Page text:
Saturday, December 26, 2020

Geoffrey Chaucer - The Canterbury Tales

I embarked upon reading The Canterbury Tales with a little trepidation. Oddly I was inspired to read it by my enjoyment of Dan Simmon's science fiction novel Hyperion which uses Chaucer's model of a disparate collection of travellers telling their tales to tell his own epic story. Having heard that that Nevill Coghill's translation made it all very accessible I embarked upon my Chaucer journey.

How glad I was. Coghill's translation makes the book readable, but most importantly it brings it alive. Here are men and women, rich and poor, tired and pampered, brusque and joking, telling tales that illuminate their life, times and beliefs. The stories range from religious morality tales, to epics of chivalry and comedies of village life. There are some aspects to the stories that do jump out to the modern reader. What people in Chaucer's time no doubt saw as sex comedies are often stories about people trying to trick women into sex by pretending to be someone else in the dark. There are not a few scenes of sexual assault dressed up for laughs. There is also a deeply anti-Semitic story of Jewish blood libel.

On the other hand Chaucer also shows us the ways that women and Jewish people were more than just oppressed groups. The famous "Wife of Bath" story is often considered a sort of proto-feminist tale, but I read it as a exemplar of how women strived for their own power in a system were wives were mere extensions of the husband. The Wife of Bath doesn't just use her sexuality to strengthen her position, she also challenges the rest of the travelling band about the way women are treated and what they themselves want. 

There are great moments of comic genius too. The tales of the Friar and Summoner are based on mutual loathing between the two classes and Chaucer happily plays with prejudices about different peoples - the Friar who "knew the taverns well in every town and every innkeeper and barmaid too, Better than lepers, beggars and that crew" or the Cook who has "an ulcer on his knee" but made blancmange "with the best" stands in for every grubby cook the world over.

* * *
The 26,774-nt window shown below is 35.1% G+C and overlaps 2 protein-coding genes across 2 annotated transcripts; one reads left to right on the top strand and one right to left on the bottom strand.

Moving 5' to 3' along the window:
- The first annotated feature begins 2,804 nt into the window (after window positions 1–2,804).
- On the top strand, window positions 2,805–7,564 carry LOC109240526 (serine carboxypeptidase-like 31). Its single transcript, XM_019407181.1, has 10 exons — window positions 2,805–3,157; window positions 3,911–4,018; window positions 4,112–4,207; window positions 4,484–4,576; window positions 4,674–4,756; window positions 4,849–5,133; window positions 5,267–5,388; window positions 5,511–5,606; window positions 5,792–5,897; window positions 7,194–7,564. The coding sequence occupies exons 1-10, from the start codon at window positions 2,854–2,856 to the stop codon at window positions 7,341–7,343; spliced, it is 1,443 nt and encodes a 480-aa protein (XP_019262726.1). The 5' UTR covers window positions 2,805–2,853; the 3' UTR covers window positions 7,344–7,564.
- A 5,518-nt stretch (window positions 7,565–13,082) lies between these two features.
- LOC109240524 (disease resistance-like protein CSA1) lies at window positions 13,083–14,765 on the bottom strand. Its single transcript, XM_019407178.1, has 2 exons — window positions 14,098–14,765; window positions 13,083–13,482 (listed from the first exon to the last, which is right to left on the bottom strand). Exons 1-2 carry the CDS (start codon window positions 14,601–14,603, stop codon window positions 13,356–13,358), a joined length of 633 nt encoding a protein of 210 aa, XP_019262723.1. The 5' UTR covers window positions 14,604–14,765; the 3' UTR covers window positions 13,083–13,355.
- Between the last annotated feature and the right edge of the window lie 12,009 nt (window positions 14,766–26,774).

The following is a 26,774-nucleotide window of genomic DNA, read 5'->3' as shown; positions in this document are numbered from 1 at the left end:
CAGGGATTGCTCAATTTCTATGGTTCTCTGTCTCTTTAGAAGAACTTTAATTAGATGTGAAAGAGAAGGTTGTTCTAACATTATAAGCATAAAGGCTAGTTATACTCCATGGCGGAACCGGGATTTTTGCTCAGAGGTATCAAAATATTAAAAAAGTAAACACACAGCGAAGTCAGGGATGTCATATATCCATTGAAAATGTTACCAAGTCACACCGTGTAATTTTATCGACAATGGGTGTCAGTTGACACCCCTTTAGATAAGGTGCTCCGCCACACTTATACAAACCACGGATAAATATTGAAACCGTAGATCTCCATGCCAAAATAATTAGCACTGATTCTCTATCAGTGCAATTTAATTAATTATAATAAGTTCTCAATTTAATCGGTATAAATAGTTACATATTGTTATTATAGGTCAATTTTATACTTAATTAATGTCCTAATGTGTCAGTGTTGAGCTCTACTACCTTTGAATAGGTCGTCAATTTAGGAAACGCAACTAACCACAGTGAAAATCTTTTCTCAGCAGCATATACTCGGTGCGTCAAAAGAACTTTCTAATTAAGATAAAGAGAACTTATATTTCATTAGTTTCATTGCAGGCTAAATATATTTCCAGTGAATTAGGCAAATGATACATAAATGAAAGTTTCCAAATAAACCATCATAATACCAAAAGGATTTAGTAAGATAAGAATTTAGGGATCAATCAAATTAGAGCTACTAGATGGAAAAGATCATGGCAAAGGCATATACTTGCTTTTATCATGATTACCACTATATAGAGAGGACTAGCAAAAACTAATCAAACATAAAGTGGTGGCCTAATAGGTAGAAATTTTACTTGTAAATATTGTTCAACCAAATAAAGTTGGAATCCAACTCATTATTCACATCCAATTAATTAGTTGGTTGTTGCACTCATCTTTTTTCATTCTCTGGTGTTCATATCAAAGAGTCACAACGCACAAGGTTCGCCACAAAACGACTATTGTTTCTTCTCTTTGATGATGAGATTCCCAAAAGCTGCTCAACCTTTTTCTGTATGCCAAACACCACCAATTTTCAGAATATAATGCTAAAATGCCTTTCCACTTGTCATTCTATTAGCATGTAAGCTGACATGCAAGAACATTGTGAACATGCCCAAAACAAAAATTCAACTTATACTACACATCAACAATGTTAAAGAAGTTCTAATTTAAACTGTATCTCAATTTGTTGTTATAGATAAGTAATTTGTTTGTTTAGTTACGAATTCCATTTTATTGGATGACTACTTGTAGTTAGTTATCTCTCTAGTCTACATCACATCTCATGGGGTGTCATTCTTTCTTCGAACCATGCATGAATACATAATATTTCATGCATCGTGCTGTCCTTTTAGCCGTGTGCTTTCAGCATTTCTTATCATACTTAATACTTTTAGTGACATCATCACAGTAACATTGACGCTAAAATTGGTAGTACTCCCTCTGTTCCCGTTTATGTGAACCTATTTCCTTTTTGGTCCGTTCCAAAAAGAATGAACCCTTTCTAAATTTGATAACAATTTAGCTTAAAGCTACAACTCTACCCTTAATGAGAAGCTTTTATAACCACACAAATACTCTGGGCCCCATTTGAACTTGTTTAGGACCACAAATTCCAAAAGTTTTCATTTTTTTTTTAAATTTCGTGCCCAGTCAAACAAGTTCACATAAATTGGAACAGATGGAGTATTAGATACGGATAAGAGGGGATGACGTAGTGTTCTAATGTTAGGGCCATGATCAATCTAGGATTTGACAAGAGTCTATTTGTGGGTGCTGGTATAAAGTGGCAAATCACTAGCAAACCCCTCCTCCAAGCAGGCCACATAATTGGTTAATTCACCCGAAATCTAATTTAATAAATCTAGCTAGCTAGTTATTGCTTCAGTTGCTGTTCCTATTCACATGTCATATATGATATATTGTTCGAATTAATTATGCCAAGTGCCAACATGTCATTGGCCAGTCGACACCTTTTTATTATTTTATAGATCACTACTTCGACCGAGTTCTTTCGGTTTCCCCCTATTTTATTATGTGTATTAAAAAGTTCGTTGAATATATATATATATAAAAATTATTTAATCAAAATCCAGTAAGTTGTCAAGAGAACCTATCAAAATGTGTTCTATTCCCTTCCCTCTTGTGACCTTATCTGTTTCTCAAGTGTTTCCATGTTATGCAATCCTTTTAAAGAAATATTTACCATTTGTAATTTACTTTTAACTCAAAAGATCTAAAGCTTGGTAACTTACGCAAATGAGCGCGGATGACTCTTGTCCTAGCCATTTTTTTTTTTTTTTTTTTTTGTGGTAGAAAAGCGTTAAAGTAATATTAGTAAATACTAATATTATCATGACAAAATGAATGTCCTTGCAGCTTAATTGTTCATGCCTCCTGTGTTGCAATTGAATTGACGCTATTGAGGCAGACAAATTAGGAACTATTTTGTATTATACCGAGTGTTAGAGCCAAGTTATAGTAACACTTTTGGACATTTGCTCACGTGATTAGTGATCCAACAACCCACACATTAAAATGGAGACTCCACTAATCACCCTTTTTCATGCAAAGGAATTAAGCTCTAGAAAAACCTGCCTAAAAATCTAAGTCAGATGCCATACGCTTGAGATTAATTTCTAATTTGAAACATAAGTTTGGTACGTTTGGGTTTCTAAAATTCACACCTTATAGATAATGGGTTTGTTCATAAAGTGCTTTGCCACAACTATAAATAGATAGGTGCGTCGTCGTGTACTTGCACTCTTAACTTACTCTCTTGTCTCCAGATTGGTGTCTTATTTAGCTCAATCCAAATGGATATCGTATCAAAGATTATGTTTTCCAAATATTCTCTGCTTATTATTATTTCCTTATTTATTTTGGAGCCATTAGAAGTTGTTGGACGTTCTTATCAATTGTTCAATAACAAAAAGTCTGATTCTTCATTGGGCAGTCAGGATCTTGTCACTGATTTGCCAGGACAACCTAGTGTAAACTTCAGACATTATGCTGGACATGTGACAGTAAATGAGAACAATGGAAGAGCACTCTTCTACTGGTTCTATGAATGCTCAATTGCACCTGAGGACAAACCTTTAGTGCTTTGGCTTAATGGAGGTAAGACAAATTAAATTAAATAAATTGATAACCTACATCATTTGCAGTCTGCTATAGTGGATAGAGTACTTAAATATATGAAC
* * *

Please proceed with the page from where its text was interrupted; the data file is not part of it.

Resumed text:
While The Canterbury Tales is a fascinating and entertaining collection of stories, it is also a parable that reminds the reader that everyone has their station in life. We laugh alongside the characters at the foibles of each class of person, but the characters are summed up by their roles and jobs. The Wife of Bath might be striving for a stronger say in her life, but she is always going to be a merchants wife. The prioress who learnt French "at Stratford, near bow" will never be at the Royal Court and the lower orders will always be lower orders. The pilgrimage that they embark upon is a great leveller. But only for a brief order, when they share stories that remind them of the real world.

There is the briefest of mentions that sometimes things are different, when Chaucer makes a brief mention of the Peasant's Revolt in the text. He refers to the infamous moment when rebels massacred Flemings in London during the uprising, blaming Jack Straw's men. Its a deliberate libel on those who wanted a different world, but its inclusion at least references that there were, at various points, demands for change. Chaucer's a social conservative, but the world he faithfully reflects was not quite so simple.

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